The Wrong Girl
Lily is in a tug of war between two men and trying to hold the fort in her TV job, in TEN's upbeat new drama.
TV has been chockful of females who are a gun at their profession but struggle to control their domestic lives: Grey’s Anatomy, Ally McBeal, The Mindy Project, Love Child and a certain show called Offspring.
Meet The Wrong Girl, 29 year old Lily Woodward (Jessica Marais) a TV producer on The Breakfast Bar. She lives with flatmate Simone (Hayley Magnus) in the hip, inner ‘burb of Yarraville. But a spontaneous one night stand with best friend Pete (Ian Meadows) unsettles her at the same time as pressure mounts on the work front.
Breakfast Bar producer Sasha (Doris Younane) rejects Lily’s latest story pitch and instructs her to assist segment producer Nikkii (Christie Whelan Browne) into coaxing hunky chef Jack (Rob Collins) becoming their new TV chef. However a distracted Lily manages to make a bad first impression on Jack, who consequently plays hard to get.
Also in this busy ensemble are Lily’s parents Mimi (Kerrie Armstrong), Anthony (Steve Vizard) and brother Vincent (Hugo Johnstone-Burt), Pete’s dad Ivan (Kevin Harrington) and The Breakfast Bar team Eric (Craig McLachlan), Erica (Madeleine West), Hamilton (Hamish Blake) and producer Dale (David Woods).
Writer Judi McCrossin sets up plenty in the opening episode, adapted from Zoë Foster Blake’s novel, and despite the parade of characters it hangs together quite well under director Daina Reed.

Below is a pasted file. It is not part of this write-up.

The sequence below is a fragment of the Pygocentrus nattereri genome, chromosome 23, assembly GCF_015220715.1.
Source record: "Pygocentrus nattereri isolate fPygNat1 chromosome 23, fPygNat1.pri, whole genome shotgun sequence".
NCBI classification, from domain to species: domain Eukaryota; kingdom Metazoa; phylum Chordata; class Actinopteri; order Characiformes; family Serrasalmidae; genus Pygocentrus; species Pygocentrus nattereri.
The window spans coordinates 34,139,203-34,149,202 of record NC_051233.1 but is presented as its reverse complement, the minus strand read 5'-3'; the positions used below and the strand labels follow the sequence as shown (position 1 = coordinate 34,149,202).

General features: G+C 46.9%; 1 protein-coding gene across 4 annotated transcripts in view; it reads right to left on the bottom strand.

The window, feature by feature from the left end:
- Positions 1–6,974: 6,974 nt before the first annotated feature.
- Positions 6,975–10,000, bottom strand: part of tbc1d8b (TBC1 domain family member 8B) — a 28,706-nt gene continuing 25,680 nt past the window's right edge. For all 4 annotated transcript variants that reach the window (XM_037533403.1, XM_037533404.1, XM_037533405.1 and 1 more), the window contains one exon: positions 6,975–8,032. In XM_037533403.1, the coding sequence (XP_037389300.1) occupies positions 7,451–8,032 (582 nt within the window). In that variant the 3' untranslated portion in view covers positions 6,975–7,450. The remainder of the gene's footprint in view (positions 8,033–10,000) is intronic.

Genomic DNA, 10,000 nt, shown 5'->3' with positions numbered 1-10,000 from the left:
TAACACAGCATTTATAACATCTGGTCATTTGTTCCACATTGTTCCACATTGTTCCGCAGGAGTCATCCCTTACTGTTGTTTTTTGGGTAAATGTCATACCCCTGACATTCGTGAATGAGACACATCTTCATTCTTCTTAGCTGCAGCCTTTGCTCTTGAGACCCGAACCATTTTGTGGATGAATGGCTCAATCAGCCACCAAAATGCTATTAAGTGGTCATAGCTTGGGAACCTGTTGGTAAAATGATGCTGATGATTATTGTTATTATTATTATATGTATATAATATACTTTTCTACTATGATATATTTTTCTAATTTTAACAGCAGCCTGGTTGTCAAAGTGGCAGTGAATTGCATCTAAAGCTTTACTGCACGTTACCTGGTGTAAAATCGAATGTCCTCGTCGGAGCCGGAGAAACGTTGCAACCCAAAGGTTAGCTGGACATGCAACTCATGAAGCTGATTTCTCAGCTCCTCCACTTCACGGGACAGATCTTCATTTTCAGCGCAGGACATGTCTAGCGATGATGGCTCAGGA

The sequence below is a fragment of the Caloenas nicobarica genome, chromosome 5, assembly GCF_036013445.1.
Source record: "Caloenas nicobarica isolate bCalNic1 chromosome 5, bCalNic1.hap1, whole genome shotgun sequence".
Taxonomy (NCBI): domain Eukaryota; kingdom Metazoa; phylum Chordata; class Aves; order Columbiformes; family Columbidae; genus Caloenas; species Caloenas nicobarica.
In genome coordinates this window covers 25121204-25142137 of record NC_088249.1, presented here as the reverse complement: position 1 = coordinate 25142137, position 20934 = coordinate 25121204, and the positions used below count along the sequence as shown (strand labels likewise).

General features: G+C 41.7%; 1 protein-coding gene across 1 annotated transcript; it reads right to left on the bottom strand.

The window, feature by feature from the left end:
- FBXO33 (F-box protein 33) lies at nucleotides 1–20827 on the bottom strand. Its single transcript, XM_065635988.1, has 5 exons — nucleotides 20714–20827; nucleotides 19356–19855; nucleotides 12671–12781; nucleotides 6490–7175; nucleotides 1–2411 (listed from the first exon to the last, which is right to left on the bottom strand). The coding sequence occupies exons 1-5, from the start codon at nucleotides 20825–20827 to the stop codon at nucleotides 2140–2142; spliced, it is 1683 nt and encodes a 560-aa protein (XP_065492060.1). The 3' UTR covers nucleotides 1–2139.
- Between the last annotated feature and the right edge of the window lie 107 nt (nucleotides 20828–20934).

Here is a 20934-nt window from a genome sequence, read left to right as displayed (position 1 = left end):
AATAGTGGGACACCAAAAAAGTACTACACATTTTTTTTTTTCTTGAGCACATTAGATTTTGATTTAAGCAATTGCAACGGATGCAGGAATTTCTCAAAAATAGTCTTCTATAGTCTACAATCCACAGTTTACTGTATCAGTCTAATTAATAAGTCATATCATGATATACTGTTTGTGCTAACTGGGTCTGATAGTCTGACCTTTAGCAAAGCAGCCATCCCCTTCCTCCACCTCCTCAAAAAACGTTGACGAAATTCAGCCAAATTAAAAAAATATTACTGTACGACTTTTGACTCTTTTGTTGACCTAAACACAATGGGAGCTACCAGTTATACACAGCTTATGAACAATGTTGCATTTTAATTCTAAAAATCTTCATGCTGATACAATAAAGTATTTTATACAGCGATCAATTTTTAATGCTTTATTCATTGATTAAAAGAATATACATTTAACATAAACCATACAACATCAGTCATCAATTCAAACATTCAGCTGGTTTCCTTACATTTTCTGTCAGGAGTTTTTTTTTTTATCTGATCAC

Marais again exudes confidence as the centre of a TV universe -literally- allowed more lightness than the darker ripples of Love Child. In the frenzied goldfish bowl of breakfast television (where McLachlan is having fun as a restless, vain anchor), Lily looks set to ‘save the day’ with her experience. But she is paddling madly below the surface.
The relevance of the title is not readily apparent in the opening episode, but it alludes to Lily’s tug of war between two males. There’s also a fair slice of Men from Mars and Women from Venus in McCrossin’s script too.
Both Ian Meadows and Rob Collins arrive as men with opposing approaches, with Meadows afforded a more rounded character from the outset. I’m very happy to see faces such as Kerry Armstrong and Doris Younane back on our screen and the fine Hugo Johnstone-Burt will extend the depth of characters here.
I’d be remiss not to mention the “TV within TV” element of this drama. It’s doubtless a risk. Media as workplaces can appear aloof to audiences and this one has its share of shallow types (you can play ‘guess the real world inspiration’). Dialogue such as “Is he interested on being on network television?” “Have you got any sponsors interested in your story idea?” and “The segment pays for itself,” had the ring of authenticity.
The Wrong Girl gets off to a promising start and so long as viewers are happy to buy Marais in another series role, it should slip snuggly into TEN’s female-skewing Wednesday line-up.
The Wrong Girl premieres 8:30pm Wednesday on TEN.